2023 journal article

Acaricidal Biominerals and Mode-of-Action Studies against Adult Blacklegged Ticks, Ixodes scapularis

MICROORGANISMS, 11(8).

By: G. Cave n, E. Richardson n, K. Chen n, D. Watson n & R. Roe n 

co-author countries: United States of America πŸ‡ΊπŸ‡Έ
author keywords: mechanical insecticides; ticks; Imergard; Celite; repellency
Source: Web Of Science
Added: September 11, 2023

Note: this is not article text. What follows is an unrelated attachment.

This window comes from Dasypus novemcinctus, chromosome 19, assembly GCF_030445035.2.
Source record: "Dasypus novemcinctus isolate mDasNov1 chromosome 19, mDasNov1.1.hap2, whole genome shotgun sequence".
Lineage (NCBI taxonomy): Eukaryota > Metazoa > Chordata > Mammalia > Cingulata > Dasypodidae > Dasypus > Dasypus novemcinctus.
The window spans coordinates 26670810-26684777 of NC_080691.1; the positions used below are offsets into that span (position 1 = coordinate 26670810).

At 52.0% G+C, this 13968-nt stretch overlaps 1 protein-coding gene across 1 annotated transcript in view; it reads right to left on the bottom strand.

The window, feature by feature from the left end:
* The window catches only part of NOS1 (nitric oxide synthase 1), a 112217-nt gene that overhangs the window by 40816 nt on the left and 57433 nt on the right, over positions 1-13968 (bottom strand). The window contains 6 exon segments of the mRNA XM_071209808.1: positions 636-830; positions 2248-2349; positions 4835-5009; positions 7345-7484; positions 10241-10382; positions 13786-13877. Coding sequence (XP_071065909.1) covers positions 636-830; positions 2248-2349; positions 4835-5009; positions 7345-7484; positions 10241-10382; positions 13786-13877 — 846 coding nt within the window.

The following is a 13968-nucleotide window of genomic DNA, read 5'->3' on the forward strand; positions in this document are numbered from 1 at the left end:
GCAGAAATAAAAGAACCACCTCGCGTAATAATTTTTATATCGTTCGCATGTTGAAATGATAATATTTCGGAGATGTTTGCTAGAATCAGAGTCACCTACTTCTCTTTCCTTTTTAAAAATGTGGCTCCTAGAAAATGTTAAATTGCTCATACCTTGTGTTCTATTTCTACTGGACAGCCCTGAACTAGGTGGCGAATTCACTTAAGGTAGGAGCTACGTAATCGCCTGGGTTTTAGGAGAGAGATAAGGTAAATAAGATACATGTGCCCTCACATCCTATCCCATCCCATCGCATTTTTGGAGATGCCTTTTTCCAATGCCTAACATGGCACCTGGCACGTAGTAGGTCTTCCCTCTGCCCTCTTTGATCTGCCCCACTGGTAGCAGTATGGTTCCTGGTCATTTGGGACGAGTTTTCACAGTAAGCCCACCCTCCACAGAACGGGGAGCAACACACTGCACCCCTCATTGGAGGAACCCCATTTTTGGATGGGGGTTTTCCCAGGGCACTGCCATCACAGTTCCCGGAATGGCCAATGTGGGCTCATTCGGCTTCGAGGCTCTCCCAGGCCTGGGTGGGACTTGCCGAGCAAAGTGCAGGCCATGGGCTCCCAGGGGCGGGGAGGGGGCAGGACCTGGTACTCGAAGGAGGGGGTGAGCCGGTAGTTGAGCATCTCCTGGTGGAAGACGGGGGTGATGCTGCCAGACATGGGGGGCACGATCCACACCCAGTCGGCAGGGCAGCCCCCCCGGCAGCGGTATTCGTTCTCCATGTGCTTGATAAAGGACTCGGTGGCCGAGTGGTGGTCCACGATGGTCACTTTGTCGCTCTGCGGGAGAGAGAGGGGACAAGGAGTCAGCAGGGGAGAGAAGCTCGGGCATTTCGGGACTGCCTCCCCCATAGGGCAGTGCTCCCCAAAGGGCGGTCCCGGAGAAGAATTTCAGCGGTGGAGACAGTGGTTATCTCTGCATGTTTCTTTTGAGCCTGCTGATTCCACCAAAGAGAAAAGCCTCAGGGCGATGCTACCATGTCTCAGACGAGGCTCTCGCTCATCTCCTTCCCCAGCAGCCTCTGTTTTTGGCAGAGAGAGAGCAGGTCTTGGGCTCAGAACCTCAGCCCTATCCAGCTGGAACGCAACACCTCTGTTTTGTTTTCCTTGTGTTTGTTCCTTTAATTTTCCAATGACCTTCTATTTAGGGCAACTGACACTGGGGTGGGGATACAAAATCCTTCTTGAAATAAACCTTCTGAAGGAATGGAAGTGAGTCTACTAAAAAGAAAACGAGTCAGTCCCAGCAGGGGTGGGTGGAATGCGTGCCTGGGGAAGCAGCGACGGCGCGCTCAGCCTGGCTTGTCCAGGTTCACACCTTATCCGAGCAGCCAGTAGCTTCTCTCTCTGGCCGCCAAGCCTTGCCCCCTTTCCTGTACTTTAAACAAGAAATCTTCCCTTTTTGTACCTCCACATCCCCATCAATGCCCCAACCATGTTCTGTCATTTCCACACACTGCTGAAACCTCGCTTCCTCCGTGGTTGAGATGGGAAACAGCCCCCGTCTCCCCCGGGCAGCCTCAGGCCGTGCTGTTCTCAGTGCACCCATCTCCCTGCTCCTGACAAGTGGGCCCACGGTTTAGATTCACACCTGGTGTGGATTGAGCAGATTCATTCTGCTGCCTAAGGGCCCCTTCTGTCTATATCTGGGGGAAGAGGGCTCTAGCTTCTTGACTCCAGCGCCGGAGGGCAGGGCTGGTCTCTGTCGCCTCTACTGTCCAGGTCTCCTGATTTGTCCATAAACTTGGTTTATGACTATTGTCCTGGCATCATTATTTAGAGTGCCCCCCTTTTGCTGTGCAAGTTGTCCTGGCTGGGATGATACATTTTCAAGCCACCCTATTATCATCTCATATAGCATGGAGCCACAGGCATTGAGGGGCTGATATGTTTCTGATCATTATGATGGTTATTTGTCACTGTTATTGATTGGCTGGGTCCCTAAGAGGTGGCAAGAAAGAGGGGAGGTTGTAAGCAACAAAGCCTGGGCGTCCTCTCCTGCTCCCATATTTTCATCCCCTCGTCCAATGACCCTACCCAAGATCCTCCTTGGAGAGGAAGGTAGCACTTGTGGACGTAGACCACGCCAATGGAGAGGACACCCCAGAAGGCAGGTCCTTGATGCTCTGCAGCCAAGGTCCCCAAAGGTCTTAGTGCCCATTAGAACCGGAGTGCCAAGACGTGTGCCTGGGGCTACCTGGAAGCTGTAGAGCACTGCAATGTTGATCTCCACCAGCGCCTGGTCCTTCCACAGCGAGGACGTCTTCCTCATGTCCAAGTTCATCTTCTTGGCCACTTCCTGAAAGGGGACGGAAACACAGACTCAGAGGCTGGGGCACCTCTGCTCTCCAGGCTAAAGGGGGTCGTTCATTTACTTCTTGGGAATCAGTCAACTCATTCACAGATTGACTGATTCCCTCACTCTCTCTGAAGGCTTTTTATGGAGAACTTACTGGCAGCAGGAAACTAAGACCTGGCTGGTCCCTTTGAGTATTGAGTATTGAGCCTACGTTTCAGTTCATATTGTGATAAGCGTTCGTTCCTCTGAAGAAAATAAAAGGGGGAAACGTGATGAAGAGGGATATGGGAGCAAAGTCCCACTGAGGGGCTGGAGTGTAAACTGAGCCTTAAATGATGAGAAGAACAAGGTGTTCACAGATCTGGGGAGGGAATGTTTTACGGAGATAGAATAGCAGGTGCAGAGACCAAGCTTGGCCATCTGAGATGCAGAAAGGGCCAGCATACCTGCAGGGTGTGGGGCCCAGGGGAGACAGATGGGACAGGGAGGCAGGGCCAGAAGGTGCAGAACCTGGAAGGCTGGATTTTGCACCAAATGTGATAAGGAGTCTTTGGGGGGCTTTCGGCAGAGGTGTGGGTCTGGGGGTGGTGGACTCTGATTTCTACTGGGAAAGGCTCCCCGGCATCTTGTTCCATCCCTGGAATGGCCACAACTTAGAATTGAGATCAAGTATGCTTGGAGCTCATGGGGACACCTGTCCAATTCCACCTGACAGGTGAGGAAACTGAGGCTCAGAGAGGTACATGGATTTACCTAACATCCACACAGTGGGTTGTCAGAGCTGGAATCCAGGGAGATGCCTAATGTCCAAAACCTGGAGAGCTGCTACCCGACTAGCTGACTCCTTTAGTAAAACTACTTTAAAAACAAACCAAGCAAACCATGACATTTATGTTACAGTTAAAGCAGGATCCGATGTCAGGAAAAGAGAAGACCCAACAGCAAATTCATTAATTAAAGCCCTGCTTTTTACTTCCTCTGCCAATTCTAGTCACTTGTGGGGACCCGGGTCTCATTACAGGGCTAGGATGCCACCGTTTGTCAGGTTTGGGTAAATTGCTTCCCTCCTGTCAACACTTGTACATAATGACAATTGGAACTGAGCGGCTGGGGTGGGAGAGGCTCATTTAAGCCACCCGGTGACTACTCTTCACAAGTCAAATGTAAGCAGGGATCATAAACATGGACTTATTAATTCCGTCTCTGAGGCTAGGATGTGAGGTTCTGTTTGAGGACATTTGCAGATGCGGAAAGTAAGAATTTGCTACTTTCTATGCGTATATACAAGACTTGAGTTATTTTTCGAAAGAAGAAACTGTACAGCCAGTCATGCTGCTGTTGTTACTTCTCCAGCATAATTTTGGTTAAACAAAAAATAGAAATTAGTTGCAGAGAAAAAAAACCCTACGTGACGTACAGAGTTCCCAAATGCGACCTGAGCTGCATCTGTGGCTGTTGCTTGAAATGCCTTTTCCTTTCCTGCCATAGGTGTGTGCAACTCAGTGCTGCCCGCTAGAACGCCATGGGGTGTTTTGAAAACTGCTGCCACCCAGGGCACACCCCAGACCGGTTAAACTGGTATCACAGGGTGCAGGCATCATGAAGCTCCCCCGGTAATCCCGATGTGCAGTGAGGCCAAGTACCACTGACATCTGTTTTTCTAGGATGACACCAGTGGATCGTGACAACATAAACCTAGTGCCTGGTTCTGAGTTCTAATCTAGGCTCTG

Ticks in the USA are the most important arthropod vector of microbes that cause human and animal disease. The blacklegged tick, Ixodes scapularis, the focus of this study, is able to transmit the bacteria that causes Lyme disease in humans in the USA. The main approach to tick control is the use of chemical acaricides and repellents, but known and potential tick resistance to these chemicals requires the discovery of new methods of control. Volcanic glass, Imergard, was recently developed to mimic the insecticide mode of action of the minerals from diatoms (diatomaceous earth, DE) for the control of malaria mosquitoes in Africa. However, studies on the use of these minerals for tick control are minimal. In a dipping assay, which was put into DE (Celite), the times of 50 and 90% death of adult female I. scapularis were 7.3 and 10.5 h, respectively. Our mimic of DE, Imergard, killed ticks in 6.7 and 11.2 h, respectively. In a choice-mortality assay, ticks moved onto a treated surface of Imergard and died at 11.2 and 15.8 h, respectively. Ticks had greater locomotor activity before death when treated by dipping for both Imergard and Celite versus the no-mineral control. The ticks after making contact with Imergard had the mineral covering most of their body surface shown by scanning electron microscopy with evidence of Imergard inside their respiratory system. Although the assumed mode of action of Imergard and Celite is dehydration, the minerals are not hygroscopic, there was no evidence of cuticle damage, and death occurred in as little as 2 h, suggesting minimal abrasive action of the cuticle. Semi-field and field studies are needed in the future to examine the practical use of Imergard and Celite for tick control, and studies need to examine their effect on tick breathing and respiratory retention of water.